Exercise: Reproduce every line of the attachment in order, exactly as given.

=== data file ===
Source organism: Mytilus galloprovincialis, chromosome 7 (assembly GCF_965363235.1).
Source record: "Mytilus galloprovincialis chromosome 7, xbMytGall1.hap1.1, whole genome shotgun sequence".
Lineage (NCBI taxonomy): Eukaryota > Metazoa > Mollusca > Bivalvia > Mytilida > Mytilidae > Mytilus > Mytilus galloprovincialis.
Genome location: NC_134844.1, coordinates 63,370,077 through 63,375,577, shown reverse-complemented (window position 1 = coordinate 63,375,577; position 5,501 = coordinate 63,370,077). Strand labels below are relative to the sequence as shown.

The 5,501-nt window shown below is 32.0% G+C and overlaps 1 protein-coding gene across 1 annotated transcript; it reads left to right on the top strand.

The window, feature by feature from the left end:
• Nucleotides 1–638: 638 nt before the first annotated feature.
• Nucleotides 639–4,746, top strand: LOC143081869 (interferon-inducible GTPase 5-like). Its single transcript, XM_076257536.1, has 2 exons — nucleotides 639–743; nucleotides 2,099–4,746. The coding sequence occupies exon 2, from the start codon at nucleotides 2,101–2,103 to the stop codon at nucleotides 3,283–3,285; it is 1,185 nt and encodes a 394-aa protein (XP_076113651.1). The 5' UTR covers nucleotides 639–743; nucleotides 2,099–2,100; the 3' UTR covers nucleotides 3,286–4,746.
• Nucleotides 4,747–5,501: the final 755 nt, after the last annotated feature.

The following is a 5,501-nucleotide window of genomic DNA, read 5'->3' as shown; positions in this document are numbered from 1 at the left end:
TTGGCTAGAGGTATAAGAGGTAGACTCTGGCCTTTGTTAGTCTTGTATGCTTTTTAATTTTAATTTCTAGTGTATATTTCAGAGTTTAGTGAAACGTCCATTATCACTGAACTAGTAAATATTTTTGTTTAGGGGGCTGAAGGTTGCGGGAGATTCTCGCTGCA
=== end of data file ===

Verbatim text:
Source organism: Mytilus galloprovincialis, chromosome 7 (assembly GCF_965363235.1).
Source record: "Mytilus galloprovincialis chromosome 7, xbMytGall1.hap1.1, whole genome shotgun sequence".
Lineage (NCBI taxonomy): Eukaryota > Metazoa > Mollusca > Bivalvia > Mytilida > Mytilidae > Mytilus > Mytilus galloprovincialis.
Genome location: NC_134844.1, coordinates 63,370,077 through 63,375,577, shown reverse-complemented (window position 1 = coordinate 63,375,577; position 5,501 = coordinate 63,370,077). Strand labels below are relative to the sequence as shown.

The 5,501-nt window shown below is 32.0% G+C and overlaps 1 protein-coding gene across 1 annotated transcript; it reads left to right on the top strand.

The window, feature by feature from the left end:
• Nucleotides 1–638: 638 nt before the first annotated feature.
• Nucleotides 639–4,746, top strand: LOC143081869 (interferon-inducible GTPase 5-like). Its single transcript, XM_076257536.1, has 2 exons — nucleotides 639–743; nucleotides 2,099–4,746. The coding sequence occupies exon 2, from the start codon at nucleotides 2,101–2,103 to the stop codon at nucleotides 3,283–3,285; it is 1,185 nt and encodes a 394-aa protein (XP_076113651.1). The 5' UTR covers nucleotides 639–743; nucleotides 2,099–2,100; the 3' UTR covers nucleotides 3,286–4,746.
• Nucleotides 4,747–5,501: the final 755 nt, after the last annotated feature.

The following is a 5,501-nucleotide window of genomic DNA, read 5'->3' as shown; positions in this document are numbered from 1 at the left end:
TTGGCTAGAGGTATAAGAGGTAGACTCTGGCCTTTGTTAGTCTTGTATGCTTTTTAATTTTAATTTCTAGTGTATATTTCAGAGTTTAGTGAAACGTCCATTATCACTGAACTAGTAAATATTTTTGTTTAGGGGGCTGAAGGTTGCGGGAGATTCTCGCTGCA